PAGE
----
Two critically endangered but healthy Sumatran tiger cubs were born Nov. 20 at the Jacksonville Zoo and Gardens.

 

The male cubs were the second litter for mother Dorcas, 6 and father, Berani, 16, and were brothers of Kinleigh Rose, who was the first Sumatran tiger born at the zoo when she arrived in 2015, according to the zoo.

The birth of the cubs was monitored by zoo staff using a closed-circuit camera system. At their first medical exam Tuesday, veterinarian Yousuf Jafarey determined they each weighed 4.5 pounds, had no congenital health problems and were nursing well.

Also, mother Dorcas showed herself to be an adept parent.

“One of the biggest pleasures as the zoo’s tiger-management program evolves is watching the effect that it has on the wellness of our animals,” said Dan Dembiec, supervisor of mammals. “Dorcas started out as a skittish and shy tigress, but she is now a confident and skilled mother. She is a natural at providing her cubs with the necessary care to help them develop, and this is reflective of the care that she has received from the staff.”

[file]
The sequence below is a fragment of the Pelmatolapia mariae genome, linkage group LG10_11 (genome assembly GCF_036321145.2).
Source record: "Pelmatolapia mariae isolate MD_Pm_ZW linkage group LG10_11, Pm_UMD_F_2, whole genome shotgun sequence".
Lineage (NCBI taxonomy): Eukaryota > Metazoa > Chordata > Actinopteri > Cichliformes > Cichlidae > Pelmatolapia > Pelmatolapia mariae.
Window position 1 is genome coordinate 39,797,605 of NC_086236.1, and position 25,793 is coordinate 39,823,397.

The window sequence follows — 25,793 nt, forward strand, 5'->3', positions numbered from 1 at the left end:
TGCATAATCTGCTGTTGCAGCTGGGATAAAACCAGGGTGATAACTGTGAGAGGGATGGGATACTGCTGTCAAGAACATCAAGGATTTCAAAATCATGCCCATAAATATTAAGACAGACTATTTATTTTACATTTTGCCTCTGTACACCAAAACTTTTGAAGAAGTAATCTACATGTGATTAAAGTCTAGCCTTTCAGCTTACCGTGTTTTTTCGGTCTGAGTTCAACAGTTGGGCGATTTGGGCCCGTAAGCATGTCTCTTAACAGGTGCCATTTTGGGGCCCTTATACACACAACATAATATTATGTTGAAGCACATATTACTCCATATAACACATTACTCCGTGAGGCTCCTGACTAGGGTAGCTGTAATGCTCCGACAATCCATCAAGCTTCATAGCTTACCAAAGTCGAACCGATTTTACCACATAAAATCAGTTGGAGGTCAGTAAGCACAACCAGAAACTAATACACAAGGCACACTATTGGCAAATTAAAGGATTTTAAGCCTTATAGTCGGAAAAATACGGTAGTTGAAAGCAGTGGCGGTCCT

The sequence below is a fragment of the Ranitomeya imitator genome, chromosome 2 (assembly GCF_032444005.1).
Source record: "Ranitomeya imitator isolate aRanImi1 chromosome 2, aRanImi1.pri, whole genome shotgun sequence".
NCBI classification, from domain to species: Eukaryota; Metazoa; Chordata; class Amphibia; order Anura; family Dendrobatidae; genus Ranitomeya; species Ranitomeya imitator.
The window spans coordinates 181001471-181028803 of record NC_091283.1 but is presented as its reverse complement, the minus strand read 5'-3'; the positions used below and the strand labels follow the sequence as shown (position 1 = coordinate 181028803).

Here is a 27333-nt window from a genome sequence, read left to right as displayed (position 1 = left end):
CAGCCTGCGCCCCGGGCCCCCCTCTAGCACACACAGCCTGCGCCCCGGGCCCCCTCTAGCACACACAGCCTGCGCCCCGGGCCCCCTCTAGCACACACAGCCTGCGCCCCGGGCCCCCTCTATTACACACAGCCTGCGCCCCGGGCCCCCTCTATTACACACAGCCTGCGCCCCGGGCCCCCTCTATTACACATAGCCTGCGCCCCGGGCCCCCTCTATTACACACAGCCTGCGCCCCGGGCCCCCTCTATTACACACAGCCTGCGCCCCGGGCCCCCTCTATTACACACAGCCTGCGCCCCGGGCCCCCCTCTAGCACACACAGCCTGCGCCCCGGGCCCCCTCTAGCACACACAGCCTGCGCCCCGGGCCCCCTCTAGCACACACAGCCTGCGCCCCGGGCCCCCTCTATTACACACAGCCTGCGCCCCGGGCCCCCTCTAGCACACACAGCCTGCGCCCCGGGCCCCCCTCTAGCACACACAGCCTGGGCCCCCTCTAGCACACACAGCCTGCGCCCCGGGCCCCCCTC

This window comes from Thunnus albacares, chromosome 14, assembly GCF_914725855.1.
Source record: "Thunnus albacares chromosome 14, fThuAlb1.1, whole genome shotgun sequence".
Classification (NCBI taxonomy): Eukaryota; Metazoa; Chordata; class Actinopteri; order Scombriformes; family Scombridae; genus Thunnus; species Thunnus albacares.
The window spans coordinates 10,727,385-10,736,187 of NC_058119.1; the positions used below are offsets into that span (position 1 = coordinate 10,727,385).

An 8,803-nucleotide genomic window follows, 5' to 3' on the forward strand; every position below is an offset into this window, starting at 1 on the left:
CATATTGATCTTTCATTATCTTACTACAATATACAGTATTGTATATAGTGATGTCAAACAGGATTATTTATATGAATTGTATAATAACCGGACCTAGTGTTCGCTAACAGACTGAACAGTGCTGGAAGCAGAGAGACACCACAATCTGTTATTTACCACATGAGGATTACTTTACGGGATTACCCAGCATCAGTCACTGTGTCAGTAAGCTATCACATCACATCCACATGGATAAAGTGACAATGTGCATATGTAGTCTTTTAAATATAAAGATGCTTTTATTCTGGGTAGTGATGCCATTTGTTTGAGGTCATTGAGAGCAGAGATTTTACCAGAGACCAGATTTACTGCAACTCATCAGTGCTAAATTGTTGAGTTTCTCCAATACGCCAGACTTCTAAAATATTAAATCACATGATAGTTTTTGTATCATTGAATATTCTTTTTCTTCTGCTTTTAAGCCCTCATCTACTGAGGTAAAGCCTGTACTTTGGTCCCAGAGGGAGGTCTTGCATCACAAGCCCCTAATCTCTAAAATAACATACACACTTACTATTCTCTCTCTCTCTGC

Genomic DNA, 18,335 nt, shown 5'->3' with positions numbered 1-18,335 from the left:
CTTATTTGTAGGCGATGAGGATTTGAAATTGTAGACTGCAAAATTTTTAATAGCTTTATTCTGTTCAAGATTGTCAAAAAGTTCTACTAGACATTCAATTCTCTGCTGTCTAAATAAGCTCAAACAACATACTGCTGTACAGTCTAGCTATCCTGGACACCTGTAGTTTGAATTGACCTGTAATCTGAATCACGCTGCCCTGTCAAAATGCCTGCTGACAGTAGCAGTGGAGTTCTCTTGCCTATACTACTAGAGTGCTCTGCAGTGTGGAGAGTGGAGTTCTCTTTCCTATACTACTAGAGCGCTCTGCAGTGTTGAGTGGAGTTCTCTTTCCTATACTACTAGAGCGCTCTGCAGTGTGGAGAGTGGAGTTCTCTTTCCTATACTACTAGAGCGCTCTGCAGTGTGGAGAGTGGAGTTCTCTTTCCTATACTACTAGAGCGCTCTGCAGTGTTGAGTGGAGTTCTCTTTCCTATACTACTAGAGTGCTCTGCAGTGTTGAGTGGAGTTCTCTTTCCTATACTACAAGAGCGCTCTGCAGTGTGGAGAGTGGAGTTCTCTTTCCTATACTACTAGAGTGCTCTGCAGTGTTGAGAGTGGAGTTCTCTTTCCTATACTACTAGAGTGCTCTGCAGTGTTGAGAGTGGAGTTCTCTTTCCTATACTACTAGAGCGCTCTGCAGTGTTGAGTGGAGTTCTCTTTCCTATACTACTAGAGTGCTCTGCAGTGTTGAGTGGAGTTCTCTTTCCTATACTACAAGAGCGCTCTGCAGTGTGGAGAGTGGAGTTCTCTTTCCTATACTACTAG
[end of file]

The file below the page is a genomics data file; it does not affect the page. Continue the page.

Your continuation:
The cubs will not be on public exhibit for several months, after a series of health examinations and vaccinations and continued bonding with their mother. Also, they must undergo a swim test before being allowed to explore their outdoor habitat in public viewing areas.

However, the public can watch a live video feed of their nest box in the tiger viewing building.

A donor bought “naming rights” for one of the cubs and has asked Tiger Academy students to come up with the name, said zoo spokeswoman JJ Vitale. Rights to select the name of the second cub will likely be snapped up quickly by another donor, she said.

The cubs’ birth was significant because the Jacksonville zoo’s tigers are part of a worldwide Sumatran tiger species management program, in which zoological facilities work to maintain a healthy population, according to the zoo. About 400 Sumatran tigers are in the wild.

Also, the cubs will help highlight efforts in Indonesia to protect Sumatran tigers and their prey. For three years, the Jacksonville zoo has supported an elite wildlife protection unit in Sumatra’s Bukit Barisan Selatan National Park, one of the last of the tigers’ strongholds.

Beth Reese Cravey: (904) 359-4109